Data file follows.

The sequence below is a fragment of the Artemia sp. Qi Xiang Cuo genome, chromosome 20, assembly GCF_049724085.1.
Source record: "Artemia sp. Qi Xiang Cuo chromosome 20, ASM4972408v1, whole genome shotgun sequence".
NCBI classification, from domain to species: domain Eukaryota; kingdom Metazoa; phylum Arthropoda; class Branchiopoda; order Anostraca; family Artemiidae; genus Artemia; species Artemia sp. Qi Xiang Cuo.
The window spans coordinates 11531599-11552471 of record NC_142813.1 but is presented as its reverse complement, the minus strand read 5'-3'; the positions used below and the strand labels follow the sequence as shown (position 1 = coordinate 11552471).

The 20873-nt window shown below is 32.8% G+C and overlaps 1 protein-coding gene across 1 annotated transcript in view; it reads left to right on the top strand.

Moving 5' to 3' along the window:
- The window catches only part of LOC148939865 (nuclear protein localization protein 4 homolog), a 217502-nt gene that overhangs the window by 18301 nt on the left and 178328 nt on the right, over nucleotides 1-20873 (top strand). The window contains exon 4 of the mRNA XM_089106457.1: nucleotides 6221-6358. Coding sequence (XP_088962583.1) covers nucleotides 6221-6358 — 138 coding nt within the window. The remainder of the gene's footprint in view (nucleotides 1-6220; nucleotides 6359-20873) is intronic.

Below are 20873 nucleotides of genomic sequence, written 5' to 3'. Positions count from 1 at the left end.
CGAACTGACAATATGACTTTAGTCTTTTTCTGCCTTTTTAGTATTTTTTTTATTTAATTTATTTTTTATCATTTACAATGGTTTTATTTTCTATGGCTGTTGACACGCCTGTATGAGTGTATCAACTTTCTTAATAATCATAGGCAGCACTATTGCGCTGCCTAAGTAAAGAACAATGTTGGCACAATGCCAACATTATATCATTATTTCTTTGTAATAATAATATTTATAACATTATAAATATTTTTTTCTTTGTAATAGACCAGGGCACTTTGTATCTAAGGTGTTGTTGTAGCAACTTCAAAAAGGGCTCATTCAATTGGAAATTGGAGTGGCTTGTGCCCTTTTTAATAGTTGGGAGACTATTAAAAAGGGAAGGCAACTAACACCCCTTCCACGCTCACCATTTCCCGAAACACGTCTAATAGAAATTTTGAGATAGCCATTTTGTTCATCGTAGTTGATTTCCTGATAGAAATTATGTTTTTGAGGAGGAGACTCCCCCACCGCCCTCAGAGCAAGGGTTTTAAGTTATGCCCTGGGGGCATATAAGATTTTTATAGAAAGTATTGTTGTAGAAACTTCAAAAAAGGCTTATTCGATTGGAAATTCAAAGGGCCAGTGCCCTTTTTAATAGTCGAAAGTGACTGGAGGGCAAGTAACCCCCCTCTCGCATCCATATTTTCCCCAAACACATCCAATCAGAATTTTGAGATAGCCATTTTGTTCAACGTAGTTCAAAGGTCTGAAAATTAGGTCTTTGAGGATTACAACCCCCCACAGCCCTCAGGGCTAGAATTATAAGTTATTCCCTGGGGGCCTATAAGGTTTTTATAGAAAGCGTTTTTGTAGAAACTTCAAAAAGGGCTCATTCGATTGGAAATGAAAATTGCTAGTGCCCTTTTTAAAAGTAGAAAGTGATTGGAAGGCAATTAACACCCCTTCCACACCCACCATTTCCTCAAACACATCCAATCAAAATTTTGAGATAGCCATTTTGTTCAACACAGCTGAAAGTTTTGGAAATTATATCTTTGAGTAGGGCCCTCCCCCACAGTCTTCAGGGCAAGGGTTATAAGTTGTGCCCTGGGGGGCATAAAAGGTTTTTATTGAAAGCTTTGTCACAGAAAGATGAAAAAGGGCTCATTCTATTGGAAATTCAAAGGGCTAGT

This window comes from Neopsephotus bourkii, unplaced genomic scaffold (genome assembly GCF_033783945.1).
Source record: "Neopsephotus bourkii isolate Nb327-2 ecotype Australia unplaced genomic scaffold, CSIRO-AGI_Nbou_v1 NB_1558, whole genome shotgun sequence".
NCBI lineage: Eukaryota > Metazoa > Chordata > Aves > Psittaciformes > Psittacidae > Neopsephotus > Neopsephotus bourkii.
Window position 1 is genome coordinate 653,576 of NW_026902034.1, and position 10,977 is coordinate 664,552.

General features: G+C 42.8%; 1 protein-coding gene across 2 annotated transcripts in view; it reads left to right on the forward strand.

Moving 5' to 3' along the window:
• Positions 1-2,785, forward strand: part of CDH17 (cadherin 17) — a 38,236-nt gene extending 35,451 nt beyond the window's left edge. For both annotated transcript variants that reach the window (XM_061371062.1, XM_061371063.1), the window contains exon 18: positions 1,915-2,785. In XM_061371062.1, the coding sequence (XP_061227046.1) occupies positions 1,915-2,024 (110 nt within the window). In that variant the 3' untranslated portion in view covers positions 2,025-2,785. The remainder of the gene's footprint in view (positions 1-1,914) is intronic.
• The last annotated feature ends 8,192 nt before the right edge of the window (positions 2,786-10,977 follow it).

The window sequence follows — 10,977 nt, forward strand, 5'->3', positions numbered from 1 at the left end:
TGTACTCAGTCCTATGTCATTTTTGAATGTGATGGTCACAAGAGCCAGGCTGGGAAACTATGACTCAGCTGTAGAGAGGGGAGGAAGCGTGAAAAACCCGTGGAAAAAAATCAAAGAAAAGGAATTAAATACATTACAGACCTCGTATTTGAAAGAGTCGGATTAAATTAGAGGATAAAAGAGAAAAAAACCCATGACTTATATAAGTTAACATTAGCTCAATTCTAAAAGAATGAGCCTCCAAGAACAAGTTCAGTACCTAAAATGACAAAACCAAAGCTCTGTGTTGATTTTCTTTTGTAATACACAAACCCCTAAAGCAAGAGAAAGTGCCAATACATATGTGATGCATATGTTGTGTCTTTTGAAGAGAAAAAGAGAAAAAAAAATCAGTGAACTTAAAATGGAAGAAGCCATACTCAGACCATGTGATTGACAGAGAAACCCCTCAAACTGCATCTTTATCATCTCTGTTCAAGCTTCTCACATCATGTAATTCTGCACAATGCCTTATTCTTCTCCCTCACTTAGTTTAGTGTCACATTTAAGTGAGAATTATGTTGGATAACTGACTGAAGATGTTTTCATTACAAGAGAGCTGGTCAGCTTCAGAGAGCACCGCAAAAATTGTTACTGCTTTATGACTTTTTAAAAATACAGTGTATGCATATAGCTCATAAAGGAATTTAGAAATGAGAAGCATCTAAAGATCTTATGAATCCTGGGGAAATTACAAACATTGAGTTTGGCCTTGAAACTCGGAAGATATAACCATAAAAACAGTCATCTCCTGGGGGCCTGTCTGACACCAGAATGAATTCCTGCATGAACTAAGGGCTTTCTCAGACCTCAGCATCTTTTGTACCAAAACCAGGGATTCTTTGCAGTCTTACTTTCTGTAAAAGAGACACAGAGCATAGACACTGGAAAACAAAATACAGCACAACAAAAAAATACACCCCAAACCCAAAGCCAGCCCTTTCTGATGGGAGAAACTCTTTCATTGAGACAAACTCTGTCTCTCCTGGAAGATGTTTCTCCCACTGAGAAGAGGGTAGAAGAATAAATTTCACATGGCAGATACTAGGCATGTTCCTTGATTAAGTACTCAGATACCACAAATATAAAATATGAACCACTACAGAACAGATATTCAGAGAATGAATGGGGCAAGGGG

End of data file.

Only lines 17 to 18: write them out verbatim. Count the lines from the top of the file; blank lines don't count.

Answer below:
• The last annotated feature ends 8,192 nt before the right edge of the window (positions 2,786-10,977 follow it).

The window sequence follows — 10,977 nt, forward strand, 5'->3', positions numbered from 1 at the left end: